Council and health chiefs are in talks with parent groups to produce an urgent action plan after a damning inspection report slammed the poor quality of services for children with special educational needs across Worcestershire.
The action plan has to be ready by mid August and must demonstrate a clear plan for improvement to the ailing services operated by Worcestershire County Council and the county’s three Clinical Commissioning Groups.
Care Quality Commission inspectors found a catalogue of serious issues around the delivery of services for vulnerable youngsters when they visited the county in March.
They ordered Worcestershire County Council and their health partners to work together to produce an action plan that shows how they are going to bring about improvement.
Among the damning findings were:
- a lack of strategic leadership by the county’s health organisations (the three Clinical Commissioning Groups, who fund health services) to ensure national reforms around education for special needs pupils are implemented
- poor quality of the current action plans in place
- wide variation in quality of skills and commitment to support disabled and special needs pupils in mainstream schools
- lack of suitable specialist provision for children and young people
- fragile relationships with parents and carers, and lack of meaningful engagement with them
- poor quality of personal education plans for children with special needs
- safeguarding concerns around the number of children with special needs who are taken ‘off roll’ at schools and are missing education, or who are on long term part-time timetables
- lack of tracking to check progress of pupils with special educational needs in special schools, post-16 colleges, youth offenders and those who are not in education or training
- high number of pupils with special needs and disabilities who have been permanently excluded from schools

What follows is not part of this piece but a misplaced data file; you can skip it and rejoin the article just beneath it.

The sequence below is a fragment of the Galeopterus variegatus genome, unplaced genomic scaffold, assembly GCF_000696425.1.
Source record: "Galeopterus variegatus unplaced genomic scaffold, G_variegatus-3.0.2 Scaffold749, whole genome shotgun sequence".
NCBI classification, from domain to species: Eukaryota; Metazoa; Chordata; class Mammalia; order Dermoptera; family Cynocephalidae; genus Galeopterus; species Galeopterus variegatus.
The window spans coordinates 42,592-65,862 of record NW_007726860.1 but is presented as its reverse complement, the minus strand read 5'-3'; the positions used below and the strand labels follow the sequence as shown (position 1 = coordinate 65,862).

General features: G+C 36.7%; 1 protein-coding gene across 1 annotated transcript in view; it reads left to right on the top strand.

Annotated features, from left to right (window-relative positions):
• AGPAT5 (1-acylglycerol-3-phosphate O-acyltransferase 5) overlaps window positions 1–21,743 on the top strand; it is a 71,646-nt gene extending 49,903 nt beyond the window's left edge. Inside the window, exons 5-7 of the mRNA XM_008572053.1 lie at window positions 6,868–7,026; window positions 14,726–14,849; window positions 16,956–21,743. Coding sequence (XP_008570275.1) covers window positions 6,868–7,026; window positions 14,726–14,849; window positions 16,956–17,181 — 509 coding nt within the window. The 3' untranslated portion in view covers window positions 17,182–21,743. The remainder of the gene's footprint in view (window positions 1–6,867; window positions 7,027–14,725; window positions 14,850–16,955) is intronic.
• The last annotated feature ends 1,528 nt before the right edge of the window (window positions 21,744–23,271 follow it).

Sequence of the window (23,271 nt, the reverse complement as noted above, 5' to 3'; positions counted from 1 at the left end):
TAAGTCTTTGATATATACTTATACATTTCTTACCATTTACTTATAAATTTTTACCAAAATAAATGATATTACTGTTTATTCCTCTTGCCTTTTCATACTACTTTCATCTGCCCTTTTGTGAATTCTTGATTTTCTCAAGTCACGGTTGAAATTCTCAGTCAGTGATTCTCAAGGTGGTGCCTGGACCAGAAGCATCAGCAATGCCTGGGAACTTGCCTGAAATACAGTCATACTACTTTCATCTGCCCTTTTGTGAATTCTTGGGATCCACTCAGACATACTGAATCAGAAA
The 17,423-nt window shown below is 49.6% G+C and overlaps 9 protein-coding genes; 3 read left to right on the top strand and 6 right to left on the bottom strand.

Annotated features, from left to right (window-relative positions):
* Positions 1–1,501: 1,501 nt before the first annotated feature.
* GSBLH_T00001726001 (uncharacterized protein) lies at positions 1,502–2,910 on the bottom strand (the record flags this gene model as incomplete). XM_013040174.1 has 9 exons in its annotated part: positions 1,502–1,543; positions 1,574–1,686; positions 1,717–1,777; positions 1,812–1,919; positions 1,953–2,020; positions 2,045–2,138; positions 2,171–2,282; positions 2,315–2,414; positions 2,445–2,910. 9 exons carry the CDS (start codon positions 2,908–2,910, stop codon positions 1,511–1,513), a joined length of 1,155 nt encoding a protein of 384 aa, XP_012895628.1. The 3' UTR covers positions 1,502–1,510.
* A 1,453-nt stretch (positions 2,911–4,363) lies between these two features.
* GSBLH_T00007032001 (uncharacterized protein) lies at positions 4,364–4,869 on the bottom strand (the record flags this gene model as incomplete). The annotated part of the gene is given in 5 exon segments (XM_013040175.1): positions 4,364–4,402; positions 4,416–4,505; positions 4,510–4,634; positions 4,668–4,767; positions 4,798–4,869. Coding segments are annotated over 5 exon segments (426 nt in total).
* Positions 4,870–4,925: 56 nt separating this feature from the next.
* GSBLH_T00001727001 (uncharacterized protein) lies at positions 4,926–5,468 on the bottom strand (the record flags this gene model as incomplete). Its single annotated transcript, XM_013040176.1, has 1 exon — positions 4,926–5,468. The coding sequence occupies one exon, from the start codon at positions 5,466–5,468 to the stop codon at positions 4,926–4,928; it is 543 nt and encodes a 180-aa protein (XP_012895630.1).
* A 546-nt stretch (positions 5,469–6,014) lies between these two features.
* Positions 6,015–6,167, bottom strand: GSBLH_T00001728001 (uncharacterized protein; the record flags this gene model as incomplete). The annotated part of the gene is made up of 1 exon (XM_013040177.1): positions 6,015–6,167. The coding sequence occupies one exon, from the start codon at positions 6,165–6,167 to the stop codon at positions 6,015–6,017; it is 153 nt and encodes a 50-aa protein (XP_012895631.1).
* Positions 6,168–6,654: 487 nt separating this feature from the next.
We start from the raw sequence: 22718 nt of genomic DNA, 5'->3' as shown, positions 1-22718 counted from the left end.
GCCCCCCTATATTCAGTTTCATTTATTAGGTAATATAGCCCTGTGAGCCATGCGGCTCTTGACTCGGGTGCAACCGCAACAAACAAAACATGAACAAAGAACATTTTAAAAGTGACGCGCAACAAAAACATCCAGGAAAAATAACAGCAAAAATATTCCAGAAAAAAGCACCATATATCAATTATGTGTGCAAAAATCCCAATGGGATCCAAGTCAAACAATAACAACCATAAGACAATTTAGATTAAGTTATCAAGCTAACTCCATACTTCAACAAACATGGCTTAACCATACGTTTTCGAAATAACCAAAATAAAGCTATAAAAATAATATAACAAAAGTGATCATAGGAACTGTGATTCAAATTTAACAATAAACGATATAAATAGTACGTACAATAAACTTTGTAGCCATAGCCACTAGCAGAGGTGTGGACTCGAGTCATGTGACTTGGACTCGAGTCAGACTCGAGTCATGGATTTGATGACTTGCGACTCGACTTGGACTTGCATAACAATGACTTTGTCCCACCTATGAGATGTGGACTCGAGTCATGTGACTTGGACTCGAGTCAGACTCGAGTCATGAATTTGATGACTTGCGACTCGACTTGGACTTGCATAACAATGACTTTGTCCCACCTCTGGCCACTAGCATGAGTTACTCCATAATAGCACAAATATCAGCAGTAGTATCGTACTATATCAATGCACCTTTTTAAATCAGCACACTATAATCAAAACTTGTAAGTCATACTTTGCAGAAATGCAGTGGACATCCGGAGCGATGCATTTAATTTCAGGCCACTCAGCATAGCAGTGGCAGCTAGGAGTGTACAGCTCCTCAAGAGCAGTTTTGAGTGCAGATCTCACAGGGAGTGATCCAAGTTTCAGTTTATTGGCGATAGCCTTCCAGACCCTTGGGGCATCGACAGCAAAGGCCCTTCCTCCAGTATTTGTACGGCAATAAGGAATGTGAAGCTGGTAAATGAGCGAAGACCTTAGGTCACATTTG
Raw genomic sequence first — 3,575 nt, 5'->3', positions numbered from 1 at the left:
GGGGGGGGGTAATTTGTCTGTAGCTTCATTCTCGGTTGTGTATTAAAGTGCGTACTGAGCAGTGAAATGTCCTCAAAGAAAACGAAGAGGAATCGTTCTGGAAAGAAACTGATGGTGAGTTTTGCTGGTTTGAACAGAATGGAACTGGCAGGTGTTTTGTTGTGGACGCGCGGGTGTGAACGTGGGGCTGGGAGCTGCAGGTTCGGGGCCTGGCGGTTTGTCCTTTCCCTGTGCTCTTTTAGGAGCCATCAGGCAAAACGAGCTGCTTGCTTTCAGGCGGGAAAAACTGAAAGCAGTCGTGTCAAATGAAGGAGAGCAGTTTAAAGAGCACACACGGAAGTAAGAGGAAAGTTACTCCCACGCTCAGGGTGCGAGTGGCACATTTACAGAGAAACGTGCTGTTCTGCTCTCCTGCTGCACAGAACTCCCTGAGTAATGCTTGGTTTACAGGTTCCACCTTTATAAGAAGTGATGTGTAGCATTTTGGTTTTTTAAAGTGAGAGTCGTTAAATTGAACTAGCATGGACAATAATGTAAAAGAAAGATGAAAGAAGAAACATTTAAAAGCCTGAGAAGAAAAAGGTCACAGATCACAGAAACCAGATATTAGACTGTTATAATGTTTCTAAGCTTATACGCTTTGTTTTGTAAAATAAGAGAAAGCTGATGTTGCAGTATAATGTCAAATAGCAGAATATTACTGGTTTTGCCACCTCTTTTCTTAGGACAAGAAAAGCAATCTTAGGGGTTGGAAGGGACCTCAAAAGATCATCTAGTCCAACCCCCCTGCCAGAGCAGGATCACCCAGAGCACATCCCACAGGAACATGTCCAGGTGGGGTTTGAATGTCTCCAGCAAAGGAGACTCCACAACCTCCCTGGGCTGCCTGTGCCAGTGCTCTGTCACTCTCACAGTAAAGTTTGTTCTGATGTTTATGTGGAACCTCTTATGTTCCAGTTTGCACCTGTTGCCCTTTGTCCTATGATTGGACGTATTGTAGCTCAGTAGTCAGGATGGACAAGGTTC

- the low academic outcomes, behaviour and attendance of children and young people with special needs and disabilities
A draft action plan has been produced and shared with the county’s Special Educational Needs improvement board, which includes representatives from the CCGs, Worcestershire Health & Care Trust, Families in Partnership, special schools, schools provider Babcock, the county’s Special Educational Needs and Disabilities information and support services, Our Way Advocacy and Youth Justice.
In a report to the county’s Cabinet, meeting on Thursday, members are asked to delegate responsibility for completing and submitting the action plan to Councillor Marcus Hart, Cabinet Member for Education and Skills.
In their letter to the council, the CQC said that provision of services for children with special educational needs had suffered a recent “lack of strategic direction” and responsible bodies were now playing catch-up to implement reforms.
They criticised the “weak” oversight of the services by commissioners, and a failure to give priority to affected children and services for them.
They also highlighted the “frustration” of parents over the poor level of consultation and engagement, who complained they too often had to fight for their child’s needs to be addressed.
The number of individual plans for children which were completed within statutory timeframes was too low, leaving children and families in limbo.
What parents have said about the provision of SEND services in Worcestershire:
“There is no clear route for support – you just have to keep on and on to get the right support for your child. It’s exhausting.”
“My child and the whole family are so damaged from all the delays and difficulties in getting what we need.”
Councillor Hart, following the release of the CQC findings, said: “We are disappointed by the findings but we accept them and we are determined to improve the local area offer for children and their parents and carers. Working with our health partners and schools we have made huge strides forward in recent months but there is much more still to do.”
Simon Trickett, accountable officer of Worcestershire’s Clinical Commissioning Groups, added: “We accept the findings of the report and agree the critical importance of working with others to provide the joined-up services that children and young people deserve. We acknowledge that more needs to be done and remain committed to working with our partners to ensure that the special health needs of children and young people are more adequately met in the future.”